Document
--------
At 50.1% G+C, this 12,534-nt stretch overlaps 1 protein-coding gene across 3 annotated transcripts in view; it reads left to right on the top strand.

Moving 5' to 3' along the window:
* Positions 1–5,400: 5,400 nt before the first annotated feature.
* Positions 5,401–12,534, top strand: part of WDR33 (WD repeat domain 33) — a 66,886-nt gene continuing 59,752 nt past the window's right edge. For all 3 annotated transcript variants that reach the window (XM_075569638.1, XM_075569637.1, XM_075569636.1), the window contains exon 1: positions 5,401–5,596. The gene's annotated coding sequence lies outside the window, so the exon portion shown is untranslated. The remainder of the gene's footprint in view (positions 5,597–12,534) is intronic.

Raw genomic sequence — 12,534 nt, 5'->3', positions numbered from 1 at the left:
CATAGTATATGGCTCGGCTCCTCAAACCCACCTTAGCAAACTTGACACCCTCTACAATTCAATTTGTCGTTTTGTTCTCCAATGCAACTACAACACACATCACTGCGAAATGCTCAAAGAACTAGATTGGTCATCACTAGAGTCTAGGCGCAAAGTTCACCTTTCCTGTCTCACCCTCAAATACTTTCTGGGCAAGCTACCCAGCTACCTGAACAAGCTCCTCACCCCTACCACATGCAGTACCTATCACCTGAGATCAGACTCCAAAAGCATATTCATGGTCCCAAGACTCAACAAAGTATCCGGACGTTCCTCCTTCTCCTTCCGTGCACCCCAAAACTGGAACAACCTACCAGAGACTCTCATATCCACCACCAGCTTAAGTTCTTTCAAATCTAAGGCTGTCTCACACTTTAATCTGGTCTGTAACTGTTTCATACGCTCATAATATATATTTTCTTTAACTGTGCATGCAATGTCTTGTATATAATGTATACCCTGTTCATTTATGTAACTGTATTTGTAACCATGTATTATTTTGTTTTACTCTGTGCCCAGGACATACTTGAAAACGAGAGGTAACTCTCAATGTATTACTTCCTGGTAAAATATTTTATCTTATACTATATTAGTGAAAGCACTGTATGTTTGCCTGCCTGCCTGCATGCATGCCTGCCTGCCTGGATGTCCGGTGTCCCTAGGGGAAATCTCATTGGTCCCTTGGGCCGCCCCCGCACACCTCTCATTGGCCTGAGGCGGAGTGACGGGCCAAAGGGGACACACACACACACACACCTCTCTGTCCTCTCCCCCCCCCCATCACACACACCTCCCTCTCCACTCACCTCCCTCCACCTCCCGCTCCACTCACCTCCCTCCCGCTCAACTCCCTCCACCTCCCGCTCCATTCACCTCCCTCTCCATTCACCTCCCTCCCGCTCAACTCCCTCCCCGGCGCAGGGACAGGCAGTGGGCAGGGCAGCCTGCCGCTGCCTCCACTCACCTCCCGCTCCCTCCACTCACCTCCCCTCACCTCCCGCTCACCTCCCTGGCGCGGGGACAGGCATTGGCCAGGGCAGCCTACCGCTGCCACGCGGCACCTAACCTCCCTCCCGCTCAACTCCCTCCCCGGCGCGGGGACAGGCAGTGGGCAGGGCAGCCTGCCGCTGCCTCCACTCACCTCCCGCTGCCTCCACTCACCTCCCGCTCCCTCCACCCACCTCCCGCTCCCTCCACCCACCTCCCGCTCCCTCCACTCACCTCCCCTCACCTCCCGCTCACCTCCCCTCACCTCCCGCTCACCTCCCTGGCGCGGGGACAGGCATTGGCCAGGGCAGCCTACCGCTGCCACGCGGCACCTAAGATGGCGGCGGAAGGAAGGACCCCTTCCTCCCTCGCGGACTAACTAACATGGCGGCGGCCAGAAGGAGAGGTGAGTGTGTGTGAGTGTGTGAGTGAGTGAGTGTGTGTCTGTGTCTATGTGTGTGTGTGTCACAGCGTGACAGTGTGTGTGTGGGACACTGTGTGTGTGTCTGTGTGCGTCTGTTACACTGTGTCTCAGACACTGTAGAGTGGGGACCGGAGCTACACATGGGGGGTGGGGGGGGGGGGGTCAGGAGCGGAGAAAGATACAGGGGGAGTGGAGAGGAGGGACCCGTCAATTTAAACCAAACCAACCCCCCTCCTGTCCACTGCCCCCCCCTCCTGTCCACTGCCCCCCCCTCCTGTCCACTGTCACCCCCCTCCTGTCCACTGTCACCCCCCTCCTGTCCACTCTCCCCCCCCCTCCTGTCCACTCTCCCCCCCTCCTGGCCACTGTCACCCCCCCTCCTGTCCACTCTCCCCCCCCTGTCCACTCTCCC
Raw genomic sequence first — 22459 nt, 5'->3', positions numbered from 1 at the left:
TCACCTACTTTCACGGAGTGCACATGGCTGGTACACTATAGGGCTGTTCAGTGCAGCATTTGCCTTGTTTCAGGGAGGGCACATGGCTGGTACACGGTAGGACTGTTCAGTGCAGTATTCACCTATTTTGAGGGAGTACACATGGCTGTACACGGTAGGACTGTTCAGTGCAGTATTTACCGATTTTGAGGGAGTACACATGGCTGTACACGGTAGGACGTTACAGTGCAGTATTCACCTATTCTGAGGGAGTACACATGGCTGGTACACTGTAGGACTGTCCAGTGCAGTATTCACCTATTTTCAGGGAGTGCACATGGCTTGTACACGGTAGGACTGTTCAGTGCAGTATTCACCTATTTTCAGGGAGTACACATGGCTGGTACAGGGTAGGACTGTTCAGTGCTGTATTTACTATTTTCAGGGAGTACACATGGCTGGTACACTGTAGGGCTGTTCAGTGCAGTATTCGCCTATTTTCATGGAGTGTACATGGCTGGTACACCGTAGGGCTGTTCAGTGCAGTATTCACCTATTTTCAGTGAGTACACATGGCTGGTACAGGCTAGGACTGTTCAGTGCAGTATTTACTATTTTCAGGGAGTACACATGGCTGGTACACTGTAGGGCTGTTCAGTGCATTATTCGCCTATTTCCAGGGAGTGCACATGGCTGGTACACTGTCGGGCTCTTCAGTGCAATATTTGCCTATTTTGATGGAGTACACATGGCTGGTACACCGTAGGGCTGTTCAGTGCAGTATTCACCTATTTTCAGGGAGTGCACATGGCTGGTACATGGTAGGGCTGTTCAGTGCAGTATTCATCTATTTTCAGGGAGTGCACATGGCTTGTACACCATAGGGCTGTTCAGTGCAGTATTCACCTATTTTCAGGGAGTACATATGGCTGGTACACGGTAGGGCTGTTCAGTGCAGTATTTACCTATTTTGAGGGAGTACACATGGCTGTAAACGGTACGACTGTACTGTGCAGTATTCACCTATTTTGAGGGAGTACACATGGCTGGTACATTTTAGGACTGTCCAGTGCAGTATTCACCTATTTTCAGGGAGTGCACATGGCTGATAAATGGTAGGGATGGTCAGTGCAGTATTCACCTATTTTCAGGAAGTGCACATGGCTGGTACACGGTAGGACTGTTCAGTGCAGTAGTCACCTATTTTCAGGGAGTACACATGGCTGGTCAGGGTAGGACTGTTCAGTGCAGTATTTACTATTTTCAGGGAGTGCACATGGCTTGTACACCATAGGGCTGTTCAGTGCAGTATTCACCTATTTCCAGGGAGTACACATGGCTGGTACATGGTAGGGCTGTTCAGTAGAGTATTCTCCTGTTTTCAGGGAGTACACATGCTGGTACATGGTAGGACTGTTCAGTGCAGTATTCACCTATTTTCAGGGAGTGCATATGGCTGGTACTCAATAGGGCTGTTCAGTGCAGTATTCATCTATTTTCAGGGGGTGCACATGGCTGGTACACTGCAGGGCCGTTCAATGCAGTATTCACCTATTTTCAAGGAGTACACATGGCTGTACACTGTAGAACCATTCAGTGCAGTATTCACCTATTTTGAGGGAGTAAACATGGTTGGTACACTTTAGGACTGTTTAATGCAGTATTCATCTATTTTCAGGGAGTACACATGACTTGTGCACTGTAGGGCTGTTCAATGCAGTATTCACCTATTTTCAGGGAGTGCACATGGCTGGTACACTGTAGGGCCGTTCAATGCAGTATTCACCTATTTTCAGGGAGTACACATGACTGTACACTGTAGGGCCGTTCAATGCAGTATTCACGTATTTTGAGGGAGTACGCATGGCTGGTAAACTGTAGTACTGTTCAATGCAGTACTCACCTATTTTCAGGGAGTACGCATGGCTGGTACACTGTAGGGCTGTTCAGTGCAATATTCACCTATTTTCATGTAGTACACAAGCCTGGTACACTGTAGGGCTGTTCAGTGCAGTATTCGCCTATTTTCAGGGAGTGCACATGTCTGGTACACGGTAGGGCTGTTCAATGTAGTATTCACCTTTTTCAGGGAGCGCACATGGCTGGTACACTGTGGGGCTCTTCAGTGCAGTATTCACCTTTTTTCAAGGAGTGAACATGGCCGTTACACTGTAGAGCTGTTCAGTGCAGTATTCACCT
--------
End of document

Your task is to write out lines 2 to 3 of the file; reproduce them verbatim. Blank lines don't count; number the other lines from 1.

Moving 5' to 3' along the window:
* Positions 1–5,400: 5,400 nt before the first annotated feature.